The Department of Fine Arts was established in 1978, but the teaching of art history at HKU did not begin that year.
More than two decades earlier, in 1953, Professor Frederick Seguier Drake 林仰山 (1892-1974), as the Head of Chinese Department and the Founder of the Institute of Oriental Studies, added Chinese Art and Archaeology to the regular BA Chinese curriculum. Drake was dedicated in the teaching of Chinese art and the organization of archaeological expeditions. With his missionary and academic training, Drake’s fluency in Chinese was unquestionable; nonetheless, his use of English in the teaching of Chinese art, different from most other classes offered by the Chinese Department at the time, set the tradition for Fine Arts at HKU.
1953-54 B.A. Syllabus: Chinese
Image Courtesy of the University Archives, University of Hong Kong
Drake did not only bring his expertise on Chinese art objects to the undergraduate curriculum, his archaeological experience at Cheeloo University also contributed greatly to the society. In 1955, when the Lei Cheng Uk Han Tomb was discovered, he led a team of teachers and students to work on-site, to excavate and study the findings. Drake established a collection of Chinese art and archaeology to be housed in Fung Ping Shan Building for teaching purposes, inviting Mary Tregear 陶美 (1924-2010) to be the curator. The building was converted to the Fung Ping Shan Museum (renamed as the University Museum and Art Gallery in 1994) and Michael Lau Wai Mai 劉唯邁 (1930-2020), an Arts graduate from Drake’s period, later took on the role of curator after Tregear left for the Ashmolean, Oxford. From 1966 on, graduates who were interested in Chinese art history research could pursue further studies at M.Phil. level at the Chinese Department. One of these students was Laurence Tam Chi Sing 譚志成 (1933-2013). He joined the Hong Kong Museum of Art in 1976 and became its first museum director in the late 1980s. We can see that from this very early stage, the art and archaeology curriculum at HKU had nurtured a group of art historians who became highly connected to local museums.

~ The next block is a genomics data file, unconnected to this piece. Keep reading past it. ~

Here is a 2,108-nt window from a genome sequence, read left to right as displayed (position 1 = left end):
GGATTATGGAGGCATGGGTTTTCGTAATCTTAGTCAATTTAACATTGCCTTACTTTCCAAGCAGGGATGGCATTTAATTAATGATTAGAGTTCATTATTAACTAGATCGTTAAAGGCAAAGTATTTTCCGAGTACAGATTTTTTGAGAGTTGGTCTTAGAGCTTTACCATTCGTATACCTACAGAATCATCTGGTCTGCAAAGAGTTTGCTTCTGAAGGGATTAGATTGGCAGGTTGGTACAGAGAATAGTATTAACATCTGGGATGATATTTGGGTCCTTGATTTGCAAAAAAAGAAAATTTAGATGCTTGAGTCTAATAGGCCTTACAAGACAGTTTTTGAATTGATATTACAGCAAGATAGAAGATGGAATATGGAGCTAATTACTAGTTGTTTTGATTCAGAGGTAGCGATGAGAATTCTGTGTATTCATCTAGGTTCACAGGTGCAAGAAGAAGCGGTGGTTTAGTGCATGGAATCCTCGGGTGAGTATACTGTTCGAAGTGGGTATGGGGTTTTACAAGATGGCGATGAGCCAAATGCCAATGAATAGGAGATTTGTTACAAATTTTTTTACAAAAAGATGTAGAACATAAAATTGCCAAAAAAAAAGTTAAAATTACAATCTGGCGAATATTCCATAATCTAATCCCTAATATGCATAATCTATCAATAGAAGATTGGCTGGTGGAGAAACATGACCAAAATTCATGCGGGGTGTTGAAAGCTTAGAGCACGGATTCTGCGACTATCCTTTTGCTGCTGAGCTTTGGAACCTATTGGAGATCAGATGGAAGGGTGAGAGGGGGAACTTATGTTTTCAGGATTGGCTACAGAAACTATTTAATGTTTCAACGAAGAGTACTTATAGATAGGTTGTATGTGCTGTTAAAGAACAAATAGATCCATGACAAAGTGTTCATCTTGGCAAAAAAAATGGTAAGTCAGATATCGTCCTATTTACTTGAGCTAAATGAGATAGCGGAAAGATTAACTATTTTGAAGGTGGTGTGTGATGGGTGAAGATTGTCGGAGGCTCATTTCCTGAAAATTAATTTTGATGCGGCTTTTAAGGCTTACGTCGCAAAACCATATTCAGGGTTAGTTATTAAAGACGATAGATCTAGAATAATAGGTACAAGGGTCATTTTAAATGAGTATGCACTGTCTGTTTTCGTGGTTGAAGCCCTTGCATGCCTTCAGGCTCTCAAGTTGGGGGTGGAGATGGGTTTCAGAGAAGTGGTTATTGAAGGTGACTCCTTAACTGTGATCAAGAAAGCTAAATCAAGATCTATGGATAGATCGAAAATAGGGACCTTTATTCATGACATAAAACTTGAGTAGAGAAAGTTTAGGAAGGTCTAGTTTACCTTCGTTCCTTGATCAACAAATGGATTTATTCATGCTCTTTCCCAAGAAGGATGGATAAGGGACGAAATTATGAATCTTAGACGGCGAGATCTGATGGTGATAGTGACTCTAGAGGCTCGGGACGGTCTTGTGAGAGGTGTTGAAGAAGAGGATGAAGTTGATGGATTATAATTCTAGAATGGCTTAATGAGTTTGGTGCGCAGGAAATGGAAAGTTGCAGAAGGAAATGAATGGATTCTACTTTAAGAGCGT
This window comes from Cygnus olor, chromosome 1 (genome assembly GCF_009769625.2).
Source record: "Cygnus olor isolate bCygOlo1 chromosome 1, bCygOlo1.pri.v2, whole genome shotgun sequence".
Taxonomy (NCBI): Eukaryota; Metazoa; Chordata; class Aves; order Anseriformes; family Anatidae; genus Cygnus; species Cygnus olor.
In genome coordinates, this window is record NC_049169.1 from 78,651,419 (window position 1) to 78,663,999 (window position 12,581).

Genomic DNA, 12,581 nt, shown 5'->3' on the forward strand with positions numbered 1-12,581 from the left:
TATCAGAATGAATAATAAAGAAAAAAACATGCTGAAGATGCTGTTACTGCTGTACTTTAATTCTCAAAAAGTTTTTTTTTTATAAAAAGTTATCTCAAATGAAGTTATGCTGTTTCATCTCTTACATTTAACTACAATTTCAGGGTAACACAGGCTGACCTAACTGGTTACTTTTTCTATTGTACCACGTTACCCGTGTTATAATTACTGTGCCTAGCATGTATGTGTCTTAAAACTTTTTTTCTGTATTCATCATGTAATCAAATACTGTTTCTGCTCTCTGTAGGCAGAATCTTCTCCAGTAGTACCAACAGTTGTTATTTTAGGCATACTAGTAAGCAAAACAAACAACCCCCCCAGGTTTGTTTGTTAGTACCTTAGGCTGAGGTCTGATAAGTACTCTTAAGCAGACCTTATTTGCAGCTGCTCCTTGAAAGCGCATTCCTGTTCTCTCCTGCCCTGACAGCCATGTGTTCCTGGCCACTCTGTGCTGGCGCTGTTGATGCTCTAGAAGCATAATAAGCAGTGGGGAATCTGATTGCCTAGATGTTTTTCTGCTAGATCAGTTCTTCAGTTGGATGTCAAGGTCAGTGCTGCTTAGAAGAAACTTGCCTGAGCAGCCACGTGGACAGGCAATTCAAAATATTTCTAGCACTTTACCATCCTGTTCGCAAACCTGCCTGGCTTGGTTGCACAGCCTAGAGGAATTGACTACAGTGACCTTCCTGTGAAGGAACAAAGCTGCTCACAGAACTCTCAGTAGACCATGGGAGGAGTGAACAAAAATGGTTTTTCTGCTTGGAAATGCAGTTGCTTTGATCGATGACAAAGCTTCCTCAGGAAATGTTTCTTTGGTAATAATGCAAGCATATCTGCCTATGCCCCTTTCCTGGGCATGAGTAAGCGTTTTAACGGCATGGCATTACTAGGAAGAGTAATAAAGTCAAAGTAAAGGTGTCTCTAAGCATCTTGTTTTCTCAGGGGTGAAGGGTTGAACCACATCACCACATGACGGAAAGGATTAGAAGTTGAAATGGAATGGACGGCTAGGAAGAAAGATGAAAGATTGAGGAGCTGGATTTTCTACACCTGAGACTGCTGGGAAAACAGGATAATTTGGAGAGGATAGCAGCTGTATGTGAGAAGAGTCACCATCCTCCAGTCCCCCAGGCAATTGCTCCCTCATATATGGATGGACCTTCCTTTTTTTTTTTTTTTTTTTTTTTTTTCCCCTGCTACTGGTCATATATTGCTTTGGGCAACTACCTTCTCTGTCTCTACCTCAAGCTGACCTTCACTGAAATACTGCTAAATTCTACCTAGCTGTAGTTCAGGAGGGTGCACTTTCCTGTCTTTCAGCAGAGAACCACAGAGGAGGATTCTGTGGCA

In the report commissioned by HKU, Professor Charles Reginald Dodwell (1922-1994), a Fellow of the British Academy, officially recommended the establishment of an independent department teaching art history at HKU. Chuang Shen 莊申 (1933-2000), who had been teaching Chinese art history since 1965, took up the role of Head of Department; in the fall of 1978, the newly established Department of Fine Arts welcomed its first batch of students. That was when the story began.
[The writing was first published on 7 August 2019, in celebration of the Department’s 40th anniversary]
These images are taken from Zuji: Xianggang da xue Zhong wen xue yuan jiu shi nian 足迹 : 香港大學中文學院九十年 (Footprints : 90 years of School of Chinese, HKU), ed. School of Chinese, HKU (Xianggang: Xianggang da xue zhong wen xue yuan, 2017), 67, 89, 113.
The excavation of Lei Cheng Uk Han Tomb
Jao Tsung-I 饒宗頤 (1917-2018) (far left), Frederick Drake (second left)
Princess Alexandra visited Fung Ping Shan Museum in 1961.
(From left) Frederick Drake, Princess Alexandra, Luo Jintang 羅錦堂, Jian Youwen 簡又文(1896-1978)
Chinese Society tea gathering in celebration of Prof. Lo Hsiang-lin 羅香林 (1906-1978)’s promotion in 1960s. Chunag Shen (third left, with a dark blazer) was later appointed the first Department Head of the Department of Fine Arts.
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